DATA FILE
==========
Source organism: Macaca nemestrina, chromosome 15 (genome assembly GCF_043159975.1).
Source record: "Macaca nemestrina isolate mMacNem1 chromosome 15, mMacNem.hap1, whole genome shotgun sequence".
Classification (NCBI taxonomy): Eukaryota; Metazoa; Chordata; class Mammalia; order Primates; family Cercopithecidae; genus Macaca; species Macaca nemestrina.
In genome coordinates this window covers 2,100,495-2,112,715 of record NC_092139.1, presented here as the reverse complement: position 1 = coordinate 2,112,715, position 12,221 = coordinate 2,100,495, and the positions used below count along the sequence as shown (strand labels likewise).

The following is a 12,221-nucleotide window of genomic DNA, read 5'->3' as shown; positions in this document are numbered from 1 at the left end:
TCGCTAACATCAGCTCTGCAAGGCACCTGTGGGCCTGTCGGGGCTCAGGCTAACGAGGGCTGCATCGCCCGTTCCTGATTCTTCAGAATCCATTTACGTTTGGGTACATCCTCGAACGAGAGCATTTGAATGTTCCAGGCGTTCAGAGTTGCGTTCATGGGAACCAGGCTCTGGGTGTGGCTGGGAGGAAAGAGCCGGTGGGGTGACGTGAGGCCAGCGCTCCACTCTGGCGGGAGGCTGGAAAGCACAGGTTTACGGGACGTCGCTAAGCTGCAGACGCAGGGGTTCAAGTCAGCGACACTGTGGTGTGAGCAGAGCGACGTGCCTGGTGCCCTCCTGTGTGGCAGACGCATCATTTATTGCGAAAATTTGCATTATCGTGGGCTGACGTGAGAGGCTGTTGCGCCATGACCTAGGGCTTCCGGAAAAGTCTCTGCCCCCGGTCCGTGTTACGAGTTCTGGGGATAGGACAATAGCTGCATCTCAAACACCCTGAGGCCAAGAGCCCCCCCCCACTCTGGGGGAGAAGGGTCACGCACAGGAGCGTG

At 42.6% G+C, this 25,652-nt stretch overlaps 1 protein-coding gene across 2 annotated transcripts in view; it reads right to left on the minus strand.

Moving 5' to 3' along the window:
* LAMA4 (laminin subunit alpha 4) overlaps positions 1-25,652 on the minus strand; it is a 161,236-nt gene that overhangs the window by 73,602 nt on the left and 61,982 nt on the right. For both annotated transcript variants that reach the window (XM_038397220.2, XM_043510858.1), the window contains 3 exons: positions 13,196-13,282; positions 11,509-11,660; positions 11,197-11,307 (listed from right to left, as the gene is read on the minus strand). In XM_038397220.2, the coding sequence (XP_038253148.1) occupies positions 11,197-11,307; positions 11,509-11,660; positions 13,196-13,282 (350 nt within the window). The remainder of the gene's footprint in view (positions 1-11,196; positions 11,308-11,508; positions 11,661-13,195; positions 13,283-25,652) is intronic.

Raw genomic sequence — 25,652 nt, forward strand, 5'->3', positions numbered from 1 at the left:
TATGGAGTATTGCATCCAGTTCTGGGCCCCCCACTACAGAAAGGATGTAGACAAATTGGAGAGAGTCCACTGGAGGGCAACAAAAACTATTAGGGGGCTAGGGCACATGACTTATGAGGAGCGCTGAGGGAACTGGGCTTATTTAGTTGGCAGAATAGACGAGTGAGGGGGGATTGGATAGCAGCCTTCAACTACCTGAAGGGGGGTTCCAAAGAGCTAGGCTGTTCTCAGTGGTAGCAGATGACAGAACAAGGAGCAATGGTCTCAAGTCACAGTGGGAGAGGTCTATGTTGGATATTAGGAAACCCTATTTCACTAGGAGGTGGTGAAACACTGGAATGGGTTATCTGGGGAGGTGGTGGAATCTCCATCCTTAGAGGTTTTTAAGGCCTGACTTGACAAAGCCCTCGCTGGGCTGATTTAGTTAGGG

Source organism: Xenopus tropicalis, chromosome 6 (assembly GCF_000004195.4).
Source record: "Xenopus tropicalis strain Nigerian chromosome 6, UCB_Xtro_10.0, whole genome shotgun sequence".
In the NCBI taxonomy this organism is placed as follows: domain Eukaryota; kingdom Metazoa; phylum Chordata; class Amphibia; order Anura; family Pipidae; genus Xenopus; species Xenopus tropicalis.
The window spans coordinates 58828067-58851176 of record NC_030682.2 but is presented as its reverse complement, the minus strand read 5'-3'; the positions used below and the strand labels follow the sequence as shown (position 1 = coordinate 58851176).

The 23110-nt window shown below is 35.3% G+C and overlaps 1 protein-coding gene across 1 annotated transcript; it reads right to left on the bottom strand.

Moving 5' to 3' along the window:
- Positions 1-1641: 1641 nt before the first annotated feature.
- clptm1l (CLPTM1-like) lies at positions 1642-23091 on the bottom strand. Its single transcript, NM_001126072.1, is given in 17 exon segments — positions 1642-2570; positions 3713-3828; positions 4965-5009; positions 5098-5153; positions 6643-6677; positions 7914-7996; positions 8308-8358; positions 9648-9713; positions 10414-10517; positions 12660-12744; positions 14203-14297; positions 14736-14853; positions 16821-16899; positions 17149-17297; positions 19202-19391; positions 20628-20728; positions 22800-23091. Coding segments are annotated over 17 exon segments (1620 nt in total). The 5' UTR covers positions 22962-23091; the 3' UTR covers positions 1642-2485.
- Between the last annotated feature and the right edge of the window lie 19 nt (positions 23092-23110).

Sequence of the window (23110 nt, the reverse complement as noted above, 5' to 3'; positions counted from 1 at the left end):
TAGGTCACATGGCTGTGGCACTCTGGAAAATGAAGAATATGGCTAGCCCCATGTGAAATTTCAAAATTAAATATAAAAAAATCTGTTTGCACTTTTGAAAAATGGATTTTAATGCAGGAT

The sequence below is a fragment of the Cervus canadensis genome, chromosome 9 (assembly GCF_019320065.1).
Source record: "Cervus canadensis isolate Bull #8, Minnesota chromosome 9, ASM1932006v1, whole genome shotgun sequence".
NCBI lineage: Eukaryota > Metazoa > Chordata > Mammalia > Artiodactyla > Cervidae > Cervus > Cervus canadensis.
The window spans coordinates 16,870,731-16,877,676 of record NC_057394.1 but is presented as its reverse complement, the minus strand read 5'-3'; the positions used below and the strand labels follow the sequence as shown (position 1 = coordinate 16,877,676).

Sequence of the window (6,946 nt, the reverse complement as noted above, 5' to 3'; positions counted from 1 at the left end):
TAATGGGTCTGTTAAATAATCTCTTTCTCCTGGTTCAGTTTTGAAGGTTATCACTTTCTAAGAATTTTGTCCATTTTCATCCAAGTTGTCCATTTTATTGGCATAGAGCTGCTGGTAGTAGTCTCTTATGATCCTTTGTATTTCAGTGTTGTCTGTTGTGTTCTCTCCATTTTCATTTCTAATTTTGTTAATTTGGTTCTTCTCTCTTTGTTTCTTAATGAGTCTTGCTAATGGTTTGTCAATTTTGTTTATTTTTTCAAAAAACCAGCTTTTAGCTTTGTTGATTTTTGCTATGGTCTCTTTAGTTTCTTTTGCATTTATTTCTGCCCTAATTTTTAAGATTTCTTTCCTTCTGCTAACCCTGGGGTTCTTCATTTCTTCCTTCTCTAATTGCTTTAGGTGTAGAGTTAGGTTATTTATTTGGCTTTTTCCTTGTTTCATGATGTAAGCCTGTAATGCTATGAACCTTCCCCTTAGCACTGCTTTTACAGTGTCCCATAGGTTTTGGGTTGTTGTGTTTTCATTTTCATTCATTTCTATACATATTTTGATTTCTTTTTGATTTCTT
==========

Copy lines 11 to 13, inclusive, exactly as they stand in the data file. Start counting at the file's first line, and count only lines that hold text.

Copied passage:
TATGGAGTATTGCATCCAGTTCTGGGCCCCCCACTACAGAAAGGATGTAGACAAATTGGAGAGAGTCCACTGGAGGGCAACAAAAACTATTAGGGGGCTAGGGCACATGACTTATGAGGAGCGCTGAGGGAACTGGGCTTATTTAGTTGGCAGAATAGACGAGTGAGGGGGGATTGGATAGCAGCCTTCAACTACCTGAAGGGGGGTTCCAAAGAGCTAGGCTGTTCTCAGTGGTAGCAGATGACAGAACAAGGAGCAATGGTCTCAAGTCACAGTGGGAGAGGTCTATGTTGGATATTAGGAAACCCTATTTCACTAGGAGGTGGTGAAACACTGGAATGGGTTATCTGGGGAGGTGGTGGAATCTCCATCCTTAGAGGTTTTTAAGGCCTGACTTGACAAAGCCCTCGCTGGGCTGATTTAGTTAGGG

Source organism: Xenopus tropicalis, chromosome 6 (assembly GCF_000004195.4).
Source record: "Xenopus tropicalis strain Nigerian chromosome 6, UCB_Xtro_10.0, whole genome shotgun sequence".